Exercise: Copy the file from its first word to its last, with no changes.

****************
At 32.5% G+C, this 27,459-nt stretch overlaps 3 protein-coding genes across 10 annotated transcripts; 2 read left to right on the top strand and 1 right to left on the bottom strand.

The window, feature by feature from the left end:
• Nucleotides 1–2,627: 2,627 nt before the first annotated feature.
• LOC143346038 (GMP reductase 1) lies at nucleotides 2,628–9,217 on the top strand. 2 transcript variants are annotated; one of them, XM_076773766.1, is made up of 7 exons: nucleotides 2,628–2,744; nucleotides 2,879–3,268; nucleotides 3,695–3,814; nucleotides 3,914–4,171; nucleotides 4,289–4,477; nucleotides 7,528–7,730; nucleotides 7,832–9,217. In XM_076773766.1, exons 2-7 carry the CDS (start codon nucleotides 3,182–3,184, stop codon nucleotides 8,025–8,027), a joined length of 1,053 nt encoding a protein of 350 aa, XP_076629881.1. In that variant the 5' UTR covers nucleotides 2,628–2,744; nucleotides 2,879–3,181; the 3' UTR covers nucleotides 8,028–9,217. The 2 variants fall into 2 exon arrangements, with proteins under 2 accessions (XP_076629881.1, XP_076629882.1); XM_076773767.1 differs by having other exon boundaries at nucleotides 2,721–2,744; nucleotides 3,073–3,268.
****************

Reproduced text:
At 32.5% G+C, this 27,459-nt stretch overlaps 3 protein-coding genes across 10 annotated transcripts; 2 read left to right on the top strand and 1 right to left on the bottom strand.

The window, feature by feature from the left end:
• Nucleotides 1–2,627: 2,627 nt before the first annotated feature.
• LOC143346038 (GMP reductase 1) lies at nucleotides 2,628–9,217 on the top strand. 2 transcript variants are annotated; one of them, XM_076773766.1, is made up of 7 exons: nucleotides 2,628–2,744; nucleotides 2,879–3,268; nucleotides 3,695–3,814; nucleotides 3,914–4,171; nucleotides 4,289–4,477; nucleotides 7,528–7,730; nucleotides 7,832–9,217. In XM_076773766.1, exons 2-7 carry the CDS (start codon nucleotides 3,182–3,184, stop codon nucleotides 8,025–8,027), a joined length of 1,053 nt encoding a protein of 350 aa, XP_076629881.1. In that variant the 5' UTR covers nucleotides 2,628–2,744; nucleotides 2,879–3,181; the 3' UTR covers nucleotides 8,028–9,217. The 2 variants fall into 2 exon arrangements, with proteins under 2 accessions (XP_076629881.1, XP_076629882.1); XM_076773767.1 differs by having other exon boundaries at nucleotides 2,721–2,744; nucleotides 3,073–3,268.